Benefit from a 12 Step Recovery Program
12 step programs are an alternative method of addiction treatment that have grown increasingly popular. They have been around for nearly a century and are a familiar topic within recovery communities. Use of the 12 Steps program for drug abuse is often used alongside formal behavioral therapy and medical assisted treatment (MAT).
The 12 Steps was designed to help participants achieve and maintain sobriety. Popularized in the early 20th century with the formation of Alcohol Anonymous, the success of the steps program for alcohol addiction led to the creation of its virtually identically counterpart, Narcotics Anonymous.
Regardless of the substance at hand: the purpose of the Twelve Steps is to empower recovering addicts to be introspective and to take responsibility for their actions. In doing so, individuals can learn to identify the source of their substance abuse, triggers, and ultimately, find lasting support in moving past it.
Do 12 Step Programs Work?
The ultimate goal of a 12 step program is to achieve complete abstinence. This is no small undertaking, so it’s unrealistic to expect a 100% success rate. Like any other kind of addiction treatment, whether a rehab facility or program “works” or not comes down to whether it’s the right fit for the individual.
The 12 Steps programs run on voluntary participation – unless you have been court-mandated to attend an AA or NA meeting, attendance is based on your own volition. There are several different types of therapies that are used to treat addiction, and no singular one is best. So yes, the 12 Step programs really work. However, it requires effort from the participant, so those who have the motivation to see the 12 Steps through are the ones who get results.
The 12 Steps model is a popular one that has influenced dozens of other substance abuse treatment methods. Although there are thousands who participate in these meetings every day, worldwide, it doesn’t necessarily mean that the 12 Steps programs are the right fit for every recovering addict. There are several types of therapies for their addiction treatment program. It’s important to find a rehab facility that has what works best for you.
The 12 Steps
- We admitted we were powerless over our addiction—that our lives had become unmanageable.
- Came to believe that a Power greater than ourselves could restore us to sanity.
- Made a decision to turn our will and our lives over to the care of God as we understood Him.
- Made a searching and fearless moral inventory of ourselves.
- Admitted to God, to ourselves, and to another human being the exact nature of our wrongs.
- Were entirely ready to have God remove all these defects of character.
- Humbly asked Him to remove our shortcomings.
- Made a list of all persons we had harmed, and became willing to make amends to them all.
- Made direct amends to such people wherever possible, except when to do so would injure them or others.
- Continued to take personal inventory and when we were wrong promptly admitted it.
- Sought through prayer and meditation to improve our conscious contact with God as we understood Him, praying only for knowledge of His will for us and the power to carry that out.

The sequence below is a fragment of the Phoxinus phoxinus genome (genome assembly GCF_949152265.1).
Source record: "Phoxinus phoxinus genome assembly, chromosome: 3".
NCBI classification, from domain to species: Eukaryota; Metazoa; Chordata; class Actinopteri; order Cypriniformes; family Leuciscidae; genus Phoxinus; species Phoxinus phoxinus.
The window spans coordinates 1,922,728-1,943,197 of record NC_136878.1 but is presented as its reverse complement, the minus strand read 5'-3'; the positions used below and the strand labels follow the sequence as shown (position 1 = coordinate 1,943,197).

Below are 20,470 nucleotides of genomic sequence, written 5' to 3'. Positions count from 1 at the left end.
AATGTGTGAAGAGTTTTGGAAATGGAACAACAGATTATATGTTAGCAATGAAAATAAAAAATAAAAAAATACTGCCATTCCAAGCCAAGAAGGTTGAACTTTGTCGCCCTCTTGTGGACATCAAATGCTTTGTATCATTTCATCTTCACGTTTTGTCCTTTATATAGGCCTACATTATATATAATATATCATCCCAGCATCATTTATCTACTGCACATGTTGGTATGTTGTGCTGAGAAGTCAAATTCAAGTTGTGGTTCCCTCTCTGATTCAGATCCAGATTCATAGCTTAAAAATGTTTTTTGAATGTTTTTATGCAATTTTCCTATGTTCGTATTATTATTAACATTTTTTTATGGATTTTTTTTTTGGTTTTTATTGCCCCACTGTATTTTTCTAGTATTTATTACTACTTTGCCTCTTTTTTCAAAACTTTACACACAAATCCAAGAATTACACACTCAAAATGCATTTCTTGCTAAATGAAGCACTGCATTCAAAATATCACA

- Having had a spiritual awakening as the result of these steps, we tried to carry this message to addicts, and to practice these principles in all our affairs.
The 12 Traditions
- Our common welfare should come first; personal recovery depends upon unity.
- For our group purpose there is but one ultimate authority—a loving God as He may express Himself in our group conscience. Our leaders are but trusted servants; they do not govern.
- The only requirement for membership is a desire to stop drinking/using.
- Each group should be autonomous except in matters affecting other groups or the fellowship as a whole.
- Each group has but one primary purpose—to carry its message to the alcoholic who still suffers.
- A group ought never endorse, finance, or lend the fellowship name to any related facility or outside enterprise, lest problems of money, property, and prestige divert us from our primary purpose.
- Every group ought to be fully self-supporting, declining outside contributions.
- The fellowship should remain forever nonprofessional, but our service centers may employ special workers.
- The fellowship, as such, ought never be organized; but we may create service boards or committees directly responsible to those they serve.
- We hold no opinion on outside issues; hence the fellowship name ought never be drawn into public controversy.
- Our public relations policy is based on attraction rather than promotion; we need always maintain personal anonymity at the level of press, radio, and films.
- Anonymity is the spiritual foundation of all our Traditions, ever reminding us to place principles before personalities
Everything is Under One Roof!
At Level Up Lake Worth, we firmly believe that the best chances of success at addiction recovery when clients are given the right tools. But that is still only half of the battle, making those resources accessible and convenient plays a major role in the likelihood of true recovery. As such, we are pleased to offer our treatment programs, (individual counseling, group therapy, and 12-step program meetings) at the same facility. This means less headache and hassle for our clients, who can then spend more time focusing on getting better.